“In remaining districts of Kashmir, even in far off villages, people prefer concrete constructions especially slabs in first and second storeys of their houses. Even though windows and doors are made of wood, but 60 to 70% construction across Kashmir is concrete which prevents damage in case of fire”.

However, Srinagar remains vulnerable as a majority of constructions in Srinagar’s old city — that includes Hawal, Nowhatta, Rajouri Kadal, Zaina Kadal, Saraf Kadal, Sekidafar, Nawakadal, Nowshehra, Ali Kadal, Kawdara, Eidgah, Nawabazar, Habba Kadal, and other areas — continues to be of wood and are old and date back to the 1970s and 1980s. “Some structures are more than 50 years old with very less brick work,” Shah said.

A fire tender reaches Lal Chowk area of Srinagar
Outdated equipment. A fire tender reaches Lal Chowk area of Srinagar where a famous Cafe Hollywood caught fire recently. Pic: Shah Jahangir

He said that use of heating gadgets during winter including gas heaters, fire-pots, room heaters, lead to increase in fire incidents. “Huge load on power wires not designed to handle such loads leads to short circuits which results in fire in the houses,” he said. Bashir Shah urges people of old Srinagar to take precautions to prevent fire incidents in the winter months—November to February.

Outdated vehicles and equipment

Whenever there is a fire incident in any part of downtown Srinagar, the fire department officials face multiple challenges, the main ones being narrow lanes which makes it difficult for fire dousing vehicles to enter such lanes and shortage of water.

“It takes time for our men to lay pipes to reach the actual spot of fire as downtown is a congested area where there are narrow lanes and houses close to each other. In such a situation, people beat and argue our men which complicates the situation and delays dousing of the fire,” said Bashir Shah. “Water stocked in the fire dousing machine also gets emptied in a jiffy and it becomes difficult to manage water. We can’t park more than two or three fire extinguishing vehicles on the narrow roads,” he adds.

The Fire and Emergency Services Department has also been facing acute shortage of man power. In 2020, some 700 men were recruited into it which provided relief to the department to some extent. But shortage of officials in districts is hitting its performance badly.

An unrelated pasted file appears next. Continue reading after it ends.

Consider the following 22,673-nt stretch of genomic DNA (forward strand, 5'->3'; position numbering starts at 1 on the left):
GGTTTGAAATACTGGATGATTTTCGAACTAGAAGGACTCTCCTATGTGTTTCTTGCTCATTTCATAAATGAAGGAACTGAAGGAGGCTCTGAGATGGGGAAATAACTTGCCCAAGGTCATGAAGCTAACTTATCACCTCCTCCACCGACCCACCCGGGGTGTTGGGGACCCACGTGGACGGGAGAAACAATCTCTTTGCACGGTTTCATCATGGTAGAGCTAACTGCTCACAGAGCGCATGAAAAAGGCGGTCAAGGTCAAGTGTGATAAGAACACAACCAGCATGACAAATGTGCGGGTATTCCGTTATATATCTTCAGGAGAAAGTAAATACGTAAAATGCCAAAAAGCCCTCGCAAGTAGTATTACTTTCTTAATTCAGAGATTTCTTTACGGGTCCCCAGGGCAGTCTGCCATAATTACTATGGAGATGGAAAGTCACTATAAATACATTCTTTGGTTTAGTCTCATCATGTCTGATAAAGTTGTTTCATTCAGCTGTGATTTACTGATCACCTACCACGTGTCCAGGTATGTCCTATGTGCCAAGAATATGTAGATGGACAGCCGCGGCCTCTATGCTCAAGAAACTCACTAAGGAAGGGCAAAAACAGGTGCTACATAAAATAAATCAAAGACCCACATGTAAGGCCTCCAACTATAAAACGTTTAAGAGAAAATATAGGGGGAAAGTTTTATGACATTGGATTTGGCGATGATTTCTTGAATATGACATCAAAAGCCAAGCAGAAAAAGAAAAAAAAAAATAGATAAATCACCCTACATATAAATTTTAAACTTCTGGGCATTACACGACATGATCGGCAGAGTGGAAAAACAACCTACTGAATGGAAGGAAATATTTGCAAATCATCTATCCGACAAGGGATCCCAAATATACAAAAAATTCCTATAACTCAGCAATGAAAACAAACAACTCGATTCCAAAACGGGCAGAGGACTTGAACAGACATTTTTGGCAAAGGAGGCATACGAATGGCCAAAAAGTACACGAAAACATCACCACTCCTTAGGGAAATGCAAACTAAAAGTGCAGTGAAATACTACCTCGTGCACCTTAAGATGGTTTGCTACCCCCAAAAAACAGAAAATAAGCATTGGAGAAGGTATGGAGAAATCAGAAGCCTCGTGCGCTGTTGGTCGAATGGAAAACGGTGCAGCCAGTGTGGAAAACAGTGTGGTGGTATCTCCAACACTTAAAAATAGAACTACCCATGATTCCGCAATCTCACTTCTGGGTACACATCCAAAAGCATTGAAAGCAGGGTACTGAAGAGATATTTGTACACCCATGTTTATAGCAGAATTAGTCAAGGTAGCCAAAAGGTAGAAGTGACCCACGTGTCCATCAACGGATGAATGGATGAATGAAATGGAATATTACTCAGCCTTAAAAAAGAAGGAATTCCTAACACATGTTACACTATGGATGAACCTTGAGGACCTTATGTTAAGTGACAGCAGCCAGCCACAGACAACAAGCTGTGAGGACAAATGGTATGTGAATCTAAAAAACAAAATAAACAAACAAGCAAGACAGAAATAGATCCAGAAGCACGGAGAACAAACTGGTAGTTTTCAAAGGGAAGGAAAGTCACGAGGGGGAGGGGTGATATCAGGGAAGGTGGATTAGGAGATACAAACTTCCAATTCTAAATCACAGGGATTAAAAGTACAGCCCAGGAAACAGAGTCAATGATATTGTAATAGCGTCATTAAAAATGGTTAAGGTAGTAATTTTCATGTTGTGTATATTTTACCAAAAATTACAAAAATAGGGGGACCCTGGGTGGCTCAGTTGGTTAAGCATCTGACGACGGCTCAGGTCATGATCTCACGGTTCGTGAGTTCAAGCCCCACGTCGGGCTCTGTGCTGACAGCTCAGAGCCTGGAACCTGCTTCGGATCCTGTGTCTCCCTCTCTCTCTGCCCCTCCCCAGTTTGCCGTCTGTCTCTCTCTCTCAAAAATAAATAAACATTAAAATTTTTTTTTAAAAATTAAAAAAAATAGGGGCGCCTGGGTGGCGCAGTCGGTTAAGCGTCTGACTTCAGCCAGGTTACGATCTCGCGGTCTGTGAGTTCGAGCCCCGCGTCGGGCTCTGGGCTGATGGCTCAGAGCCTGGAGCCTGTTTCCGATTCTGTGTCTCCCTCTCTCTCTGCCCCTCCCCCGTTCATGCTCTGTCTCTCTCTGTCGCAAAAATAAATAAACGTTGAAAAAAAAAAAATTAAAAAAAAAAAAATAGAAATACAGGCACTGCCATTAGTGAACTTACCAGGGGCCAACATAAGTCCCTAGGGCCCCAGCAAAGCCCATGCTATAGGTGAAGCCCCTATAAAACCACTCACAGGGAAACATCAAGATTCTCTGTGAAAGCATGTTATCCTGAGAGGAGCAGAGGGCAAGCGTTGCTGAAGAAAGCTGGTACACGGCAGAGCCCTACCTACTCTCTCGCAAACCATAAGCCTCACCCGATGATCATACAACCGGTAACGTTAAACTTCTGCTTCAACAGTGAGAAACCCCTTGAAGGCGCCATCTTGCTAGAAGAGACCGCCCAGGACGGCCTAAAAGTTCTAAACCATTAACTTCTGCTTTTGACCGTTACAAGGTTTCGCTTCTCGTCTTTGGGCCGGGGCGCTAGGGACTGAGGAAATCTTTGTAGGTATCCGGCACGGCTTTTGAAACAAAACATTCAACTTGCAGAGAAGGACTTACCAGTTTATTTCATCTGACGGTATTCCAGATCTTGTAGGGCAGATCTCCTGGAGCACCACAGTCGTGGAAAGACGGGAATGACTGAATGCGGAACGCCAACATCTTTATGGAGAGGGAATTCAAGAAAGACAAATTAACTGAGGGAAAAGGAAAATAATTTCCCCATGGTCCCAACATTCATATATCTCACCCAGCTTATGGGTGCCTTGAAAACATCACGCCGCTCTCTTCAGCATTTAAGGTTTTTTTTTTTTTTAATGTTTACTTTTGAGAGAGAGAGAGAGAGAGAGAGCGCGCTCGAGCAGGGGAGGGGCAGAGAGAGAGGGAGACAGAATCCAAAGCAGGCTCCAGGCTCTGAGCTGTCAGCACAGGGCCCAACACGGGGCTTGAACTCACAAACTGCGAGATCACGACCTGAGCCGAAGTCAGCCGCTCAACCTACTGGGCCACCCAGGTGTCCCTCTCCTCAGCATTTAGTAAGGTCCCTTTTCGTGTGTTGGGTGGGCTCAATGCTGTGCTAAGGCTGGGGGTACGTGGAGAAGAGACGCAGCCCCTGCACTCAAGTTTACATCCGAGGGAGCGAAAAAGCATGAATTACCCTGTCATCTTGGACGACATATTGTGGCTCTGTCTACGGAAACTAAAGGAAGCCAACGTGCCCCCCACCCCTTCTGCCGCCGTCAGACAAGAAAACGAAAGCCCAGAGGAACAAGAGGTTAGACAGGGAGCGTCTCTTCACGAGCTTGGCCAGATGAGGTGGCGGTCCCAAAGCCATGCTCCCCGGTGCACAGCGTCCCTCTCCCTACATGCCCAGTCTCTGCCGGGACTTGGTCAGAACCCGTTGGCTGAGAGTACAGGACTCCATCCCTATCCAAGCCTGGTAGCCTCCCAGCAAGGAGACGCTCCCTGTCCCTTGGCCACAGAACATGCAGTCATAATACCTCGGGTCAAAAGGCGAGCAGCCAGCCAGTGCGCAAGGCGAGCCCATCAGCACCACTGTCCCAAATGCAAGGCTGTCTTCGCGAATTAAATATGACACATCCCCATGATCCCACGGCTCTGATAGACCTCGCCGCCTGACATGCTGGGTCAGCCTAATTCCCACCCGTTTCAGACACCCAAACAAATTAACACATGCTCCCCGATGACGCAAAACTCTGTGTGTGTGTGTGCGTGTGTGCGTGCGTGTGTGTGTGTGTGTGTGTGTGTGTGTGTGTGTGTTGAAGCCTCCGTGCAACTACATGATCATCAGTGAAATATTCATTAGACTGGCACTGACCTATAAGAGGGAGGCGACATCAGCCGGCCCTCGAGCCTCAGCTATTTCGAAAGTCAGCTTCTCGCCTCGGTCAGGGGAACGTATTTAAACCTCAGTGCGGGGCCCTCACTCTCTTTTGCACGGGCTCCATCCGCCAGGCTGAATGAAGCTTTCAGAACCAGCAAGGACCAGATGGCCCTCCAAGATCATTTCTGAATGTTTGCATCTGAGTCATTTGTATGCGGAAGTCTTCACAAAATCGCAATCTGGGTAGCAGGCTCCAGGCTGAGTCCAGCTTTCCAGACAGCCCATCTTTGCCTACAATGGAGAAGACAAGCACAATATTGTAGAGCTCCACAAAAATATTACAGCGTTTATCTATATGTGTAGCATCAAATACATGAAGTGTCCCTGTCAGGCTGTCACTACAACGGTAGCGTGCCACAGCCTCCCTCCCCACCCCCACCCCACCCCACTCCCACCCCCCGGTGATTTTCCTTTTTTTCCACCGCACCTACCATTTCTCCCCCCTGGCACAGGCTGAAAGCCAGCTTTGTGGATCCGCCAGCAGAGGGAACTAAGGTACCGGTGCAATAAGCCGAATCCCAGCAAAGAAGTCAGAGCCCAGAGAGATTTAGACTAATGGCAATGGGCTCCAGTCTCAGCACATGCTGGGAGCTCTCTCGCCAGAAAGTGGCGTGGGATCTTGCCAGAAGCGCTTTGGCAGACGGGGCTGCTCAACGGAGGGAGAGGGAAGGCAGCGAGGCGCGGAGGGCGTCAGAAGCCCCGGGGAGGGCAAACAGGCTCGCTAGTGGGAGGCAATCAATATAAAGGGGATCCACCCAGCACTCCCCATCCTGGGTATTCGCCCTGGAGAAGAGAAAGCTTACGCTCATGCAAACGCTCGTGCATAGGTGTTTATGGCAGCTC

“There is a dearth of district level officers as we have only a few presently,” said Shah. Replying to a query about shortage of modern fire extinguishing vehicles, he said that even though the World Bank has provided a few new vehicles to the department, “there is no denying the fact that a majority of the vehicles in the department’s fleet are 20 or even 30 years old”.

“Given the nature of areas we are involved in vis-à-vis fire operations, we need latest fire extinguishing gadgets, vehicles, and climbing tools on modern lines.”

Replying to a query about allegations by locals that fire tenders always reach the incident site late, Shah said, “Since downtown Srinagar is a congested area, people park their private vehicles on the roads and even dump construction material including sand and bajiri on roads. This is the main reason why fire tenders reach the fire incident sites late.”

The heritage issue

Noted historian and Kashmiri poet Professor Zareef Ahmed Zareef said that downtown is Kashmir’s face as it reflects the culture and age of tradition of the Valley and that “it is our collective responsibility to protect it. In the past we have seen blazes damaging two famous shrines in Srinagar. Both such incidents happened in winter and the reason was believed to be a short circuit. As far as the rise in fire incidents in downtown is concerned, people should take precautions themselves.”

“Any suggestion to dismantle or decongest the old city is unacceptable, as that would amount to deleting the history and great tradition of Kashmir. You can’t stop people of Srinagar from using heating gadgets and fire pots as there is no other choice”.

Which means learning to live with the threat of fire every winter.

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About Abid Bashir Wani 20 Articles
Abid Bashir Wani is a senior journalist in Srinagar with over 10 years of experience in print journalism.